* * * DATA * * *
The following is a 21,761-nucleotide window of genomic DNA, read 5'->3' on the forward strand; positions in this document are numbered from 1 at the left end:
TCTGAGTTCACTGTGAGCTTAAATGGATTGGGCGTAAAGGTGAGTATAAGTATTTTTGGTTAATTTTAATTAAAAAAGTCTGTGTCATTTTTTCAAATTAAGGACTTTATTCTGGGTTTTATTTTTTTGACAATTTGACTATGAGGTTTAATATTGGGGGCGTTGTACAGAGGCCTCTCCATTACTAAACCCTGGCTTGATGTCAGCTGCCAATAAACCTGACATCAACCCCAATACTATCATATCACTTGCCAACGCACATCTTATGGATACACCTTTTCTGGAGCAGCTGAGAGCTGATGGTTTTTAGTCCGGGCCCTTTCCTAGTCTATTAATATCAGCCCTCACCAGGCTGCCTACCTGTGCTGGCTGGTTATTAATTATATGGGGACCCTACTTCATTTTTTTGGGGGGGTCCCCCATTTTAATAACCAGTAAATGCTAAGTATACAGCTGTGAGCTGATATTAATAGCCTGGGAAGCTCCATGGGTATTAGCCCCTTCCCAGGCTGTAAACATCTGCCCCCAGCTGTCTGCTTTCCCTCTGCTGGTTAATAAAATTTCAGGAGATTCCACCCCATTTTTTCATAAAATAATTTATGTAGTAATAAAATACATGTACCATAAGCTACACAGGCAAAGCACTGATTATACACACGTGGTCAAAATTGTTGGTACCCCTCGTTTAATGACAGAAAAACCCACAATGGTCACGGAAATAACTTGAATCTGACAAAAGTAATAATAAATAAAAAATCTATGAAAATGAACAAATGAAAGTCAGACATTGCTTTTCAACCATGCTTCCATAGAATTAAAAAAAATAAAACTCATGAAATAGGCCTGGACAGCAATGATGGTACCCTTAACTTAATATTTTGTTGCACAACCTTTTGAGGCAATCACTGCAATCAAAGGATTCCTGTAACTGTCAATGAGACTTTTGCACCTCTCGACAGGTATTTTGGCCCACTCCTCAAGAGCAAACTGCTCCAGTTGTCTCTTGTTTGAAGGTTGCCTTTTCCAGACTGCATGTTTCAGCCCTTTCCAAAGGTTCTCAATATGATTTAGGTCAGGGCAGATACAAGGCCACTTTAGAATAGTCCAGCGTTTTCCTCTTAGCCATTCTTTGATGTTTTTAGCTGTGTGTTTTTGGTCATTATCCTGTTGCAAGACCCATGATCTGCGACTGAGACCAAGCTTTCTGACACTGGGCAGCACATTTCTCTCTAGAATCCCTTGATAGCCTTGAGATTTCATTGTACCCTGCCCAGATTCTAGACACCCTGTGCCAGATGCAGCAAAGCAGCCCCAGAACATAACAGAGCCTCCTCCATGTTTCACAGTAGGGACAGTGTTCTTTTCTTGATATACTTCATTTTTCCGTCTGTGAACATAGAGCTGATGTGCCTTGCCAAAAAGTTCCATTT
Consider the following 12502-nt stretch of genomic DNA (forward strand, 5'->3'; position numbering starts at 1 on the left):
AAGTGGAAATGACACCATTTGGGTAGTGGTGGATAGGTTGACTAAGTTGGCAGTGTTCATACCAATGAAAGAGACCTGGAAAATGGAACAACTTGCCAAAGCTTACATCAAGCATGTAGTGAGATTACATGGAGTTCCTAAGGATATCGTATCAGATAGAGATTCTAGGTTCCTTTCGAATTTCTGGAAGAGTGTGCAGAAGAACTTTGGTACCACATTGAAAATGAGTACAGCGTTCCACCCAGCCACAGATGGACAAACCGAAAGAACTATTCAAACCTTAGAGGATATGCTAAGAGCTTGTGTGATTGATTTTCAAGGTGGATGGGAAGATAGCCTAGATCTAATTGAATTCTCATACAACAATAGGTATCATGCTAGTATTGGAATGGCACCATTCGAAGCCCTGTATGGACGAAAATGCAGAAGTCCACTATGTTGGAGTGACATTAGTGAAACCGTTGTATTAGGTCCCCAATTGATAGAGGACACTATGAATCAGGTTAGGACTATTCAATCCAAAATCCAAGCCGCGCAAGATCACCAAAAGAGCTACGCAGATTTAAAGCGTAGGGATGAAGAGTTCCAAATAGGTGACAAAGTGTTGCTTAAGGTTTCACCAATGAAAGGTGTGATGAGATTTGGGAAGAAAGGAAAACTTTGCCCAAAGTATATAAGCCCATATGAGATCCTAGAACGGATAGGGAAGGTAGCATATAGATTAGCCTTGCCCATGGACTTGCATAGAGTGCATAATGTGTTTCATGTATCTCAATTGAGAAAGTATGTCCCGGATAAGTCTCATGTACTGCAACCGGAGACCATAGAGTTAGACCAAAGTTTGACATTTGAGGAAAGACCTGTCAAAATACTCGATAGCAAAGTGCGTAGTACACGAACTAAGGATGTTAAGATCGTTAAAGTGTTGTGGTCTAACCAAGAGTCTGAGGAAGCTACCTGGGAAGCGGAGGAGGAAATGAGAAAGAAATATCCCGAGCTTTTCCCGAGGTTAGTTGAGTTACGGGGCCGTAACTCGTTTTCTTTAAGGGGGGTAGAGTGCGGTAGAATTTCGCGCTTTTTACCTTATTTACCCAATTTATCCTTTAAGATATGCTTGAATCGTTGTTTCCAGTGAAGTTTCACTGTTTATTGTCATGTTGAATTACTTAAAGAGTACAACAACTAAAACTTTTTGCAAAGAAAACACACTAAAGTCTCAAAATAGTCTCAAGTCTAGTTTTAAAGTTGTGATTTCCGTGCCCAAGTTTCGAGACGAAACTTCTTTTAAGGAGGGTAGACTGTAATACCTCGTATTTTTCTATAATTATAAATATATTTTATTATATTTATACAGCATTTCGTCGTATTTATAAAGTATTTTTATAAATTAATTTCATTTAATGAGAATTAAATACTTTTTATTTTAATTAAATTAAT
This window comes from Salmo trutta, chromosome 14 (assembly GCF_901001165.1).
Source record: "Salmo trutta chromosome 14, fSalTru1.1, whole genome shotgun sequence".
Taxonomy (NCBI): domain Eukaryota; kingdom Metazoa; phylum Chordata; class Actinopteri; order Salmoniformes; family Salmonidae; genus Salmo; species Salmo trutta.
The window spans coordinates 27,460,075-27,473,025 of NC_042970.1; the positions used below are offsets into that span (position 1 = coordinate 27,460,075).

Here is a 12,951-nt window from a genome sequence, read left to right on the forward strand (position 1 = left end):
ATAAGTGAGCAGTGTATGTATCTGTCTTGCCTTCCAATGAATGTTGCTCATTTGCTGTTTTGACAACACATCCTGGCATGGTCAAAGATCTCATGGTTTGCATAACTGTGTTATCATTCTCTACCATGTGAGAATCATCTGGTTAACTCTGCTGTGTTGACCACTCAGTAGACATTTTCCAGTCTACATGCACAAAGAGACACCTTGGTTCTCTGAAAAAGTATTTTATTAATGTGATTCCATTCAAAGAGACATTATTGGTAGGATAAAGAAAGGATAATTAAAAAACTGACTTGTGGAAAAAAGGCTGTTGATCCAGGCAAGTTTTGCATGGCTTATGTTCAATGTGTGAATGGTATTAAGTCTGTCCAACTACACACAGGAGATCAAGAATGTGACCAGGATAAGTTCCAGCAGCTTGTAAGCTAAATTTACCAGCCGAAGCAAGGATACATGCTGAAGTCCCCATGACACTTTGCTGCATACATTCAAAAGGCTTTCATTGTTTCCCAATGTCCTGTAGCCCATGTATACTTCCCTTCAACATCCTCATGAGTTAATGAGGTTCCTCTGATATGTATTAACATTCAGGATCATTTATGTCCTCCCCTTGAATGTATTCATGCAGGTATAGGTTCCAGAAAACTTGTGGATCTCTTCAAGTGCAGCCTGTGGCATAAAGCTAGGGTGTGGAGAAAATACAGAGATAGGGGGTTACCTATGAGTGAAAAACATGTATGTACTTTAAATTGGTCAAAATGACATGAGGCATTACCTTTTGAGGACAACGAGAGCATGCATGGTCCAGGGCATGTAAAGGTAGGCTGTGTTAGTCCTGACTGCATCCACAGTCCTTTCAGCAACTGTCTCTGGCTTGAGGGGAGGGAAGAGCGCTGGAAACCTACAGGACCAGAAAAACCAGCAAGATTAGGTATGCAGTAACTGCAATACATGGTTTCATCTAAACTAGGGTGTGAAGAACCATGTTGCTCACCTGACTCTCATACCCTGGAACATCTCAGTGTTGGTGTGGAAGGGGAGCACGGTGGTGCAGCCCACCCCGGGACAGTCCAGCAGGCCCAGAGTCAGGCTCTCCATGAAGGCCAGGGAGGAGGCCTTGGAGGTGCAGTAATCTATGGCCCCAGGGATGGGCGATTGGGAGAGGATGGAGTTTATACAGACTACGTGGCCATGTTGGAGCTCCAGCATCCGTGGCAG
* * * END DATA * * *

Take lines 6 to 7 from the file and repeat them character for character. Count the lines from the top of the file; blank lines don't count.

Source record: "Salmo trutta chromosome 14, fSalTru1.1, whole genome shotgun sequence".
Taxonomy (NCBI): domain Eukaryota; kingdom Metazoa; phylum Chordata; class Actinopteri; order Salmoniformes; family Salmonidae; genus Salmo; species Salmo trutta.